Looking back over the 2014 year, coconut oil received so much attention for being healthy for you. Not only has coconut oil gotten attention, but several other food items as well. Let’s dive in to some information about saturated fats and what the most recent evidence/research is saying.
Coconut oil: Everything has been coconut this coconut that…from drinking it, cooking with it…and using it for your skin. Unfortunately, this oil breaks down to 44% lauric acid and 16% myristic acid – both of which raise cholesterol. What science is telling us right now is we do not know if the saturated fat from coconut oil is better or worse for your body than another type of saturated fat. It raises both the bad and good cholesterol. Confusing, I know! Bottom line: Please use coconut oil sparingly and in moderation!
Dairy Products: From a study published in August 2014, it stated dairy is the predominant dietary source of odd-chain saturated fatty acids that have been associated with reduced risk of diabetes. (Woo!) So does this mean the odd-chain fatty acids are better than even-chain saturated fatty acids? Well once again…more research is needed to determine if odd-chain saturated fatty acids have more of a direct benefit in the body. Bottom line: Some components of dairy fats may be good for our health, but not all.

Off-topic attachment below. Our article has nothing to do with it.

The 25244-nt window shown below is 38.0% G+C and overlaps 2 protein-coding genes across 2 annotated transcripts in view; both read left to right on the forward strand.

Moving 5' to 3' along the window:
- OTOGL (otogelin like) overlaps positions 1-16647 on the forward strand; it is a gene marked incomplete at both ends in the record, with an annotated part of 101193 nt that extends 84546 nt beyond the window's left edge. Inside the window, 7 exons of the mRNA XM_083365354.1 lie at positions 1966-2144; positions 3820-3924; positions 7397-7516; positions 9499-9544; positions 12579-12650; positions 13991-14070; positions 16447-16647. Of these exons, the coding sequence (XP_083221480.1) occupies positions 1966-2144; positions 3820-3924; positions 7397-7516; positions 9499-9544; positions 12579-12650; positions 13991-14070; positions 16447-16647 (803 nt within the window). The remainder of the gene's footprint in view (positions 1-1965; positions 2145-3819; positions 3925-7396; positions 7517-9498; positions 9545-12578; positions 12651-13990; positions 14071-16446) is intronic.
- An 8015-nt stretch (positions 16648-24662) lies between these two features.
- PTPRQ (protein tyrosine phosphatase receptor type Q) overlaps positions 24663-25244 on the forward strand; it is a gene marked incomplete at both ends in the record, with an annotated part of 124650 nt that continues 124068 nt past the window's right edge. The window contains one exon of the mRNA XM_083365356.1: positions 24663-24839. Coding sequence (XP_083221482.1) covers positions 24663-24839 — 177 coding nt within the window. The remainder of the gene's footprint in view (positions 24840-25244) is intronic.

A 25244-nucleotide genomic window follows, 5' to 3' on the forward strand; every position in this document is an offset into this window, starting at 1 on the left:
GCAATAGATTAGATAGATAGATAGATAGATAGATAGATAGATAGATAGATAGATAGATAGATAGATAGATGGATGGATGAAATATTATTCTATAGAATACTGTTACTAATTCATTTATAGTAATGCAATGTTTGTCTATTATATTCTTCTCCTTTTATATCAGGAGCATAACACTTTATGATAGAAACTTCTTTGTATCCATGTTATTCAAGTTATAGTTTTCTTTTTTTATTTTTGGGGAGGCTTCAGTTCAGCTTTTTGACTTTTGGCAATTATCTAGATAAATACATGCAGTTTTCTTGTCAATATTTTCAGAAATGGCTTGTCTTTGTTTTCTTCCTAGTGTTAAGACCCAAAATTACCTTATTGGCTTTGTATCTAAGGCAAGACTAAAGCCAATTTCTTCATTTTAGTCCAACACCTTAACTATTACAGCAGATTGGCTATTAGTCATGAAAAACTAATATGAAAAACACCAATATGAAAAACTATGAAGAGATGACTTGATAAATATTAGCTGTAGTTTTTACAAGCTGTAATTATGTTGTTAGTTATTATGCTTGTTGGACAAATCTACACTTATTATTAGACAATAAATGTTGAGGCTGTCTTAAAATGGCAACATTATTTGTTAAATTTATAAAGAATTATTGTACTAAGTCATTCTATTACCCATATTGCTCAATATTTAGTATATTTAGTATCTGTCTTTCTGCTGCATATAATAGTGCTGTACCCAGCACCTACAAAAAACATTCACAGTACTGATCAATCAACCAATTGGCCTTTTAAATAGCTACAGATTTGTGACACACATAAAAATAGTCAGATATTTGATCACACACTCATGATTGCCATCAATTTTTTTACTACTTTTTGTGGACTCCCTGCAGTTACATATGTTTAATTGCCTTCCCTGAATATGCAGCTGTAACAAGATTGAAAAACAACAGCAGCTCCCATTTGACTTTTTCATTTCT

Eggs: People need to stop being afraid of eggs! With only 1.6g of saturated fat, they make a great food choice. Eggs are a complete protein which is great for our bodies and they are also large contributors of providing Vitamin D. Eggs provide essentials key nutrients: 1 egg is 70 calories and contains 12% daily value (DV) for protein, 10% DV for vitamin D, 15% Riboflavin, and 10% phosphorus. Bottom line: The last thing you need to be worrying about in eggs is the saturated fat (that is if you do not already have an existing health condition).
Red meat: Many people also are very weary of consuming too much red meat. However, red meat contains 50% of fatty acids from oleic acid which is the same healthful fat in olive oil. Another plus is the iron beef contains. It’s OK to eat red meat as long as you limit the amount. The American Heart Association recommends to consume meat in proper portions (3 oz. or the size of a deck of cards) Bottom line: It ok to eat some meat, just limit the amount.
In my opinion, I think many people need to stop having this “fat phobia.” Consuming butter, coconut oil, and steaks in smaller portions and quantities is just fine for your body. Just remember some fat is good for you! Even though I just talked about saturated fat, do not forget to include the minimally processed foods that are close to nature like vegetables, fruits, beans, lentils, seeds, and whole grains!
Make it a great week everyone!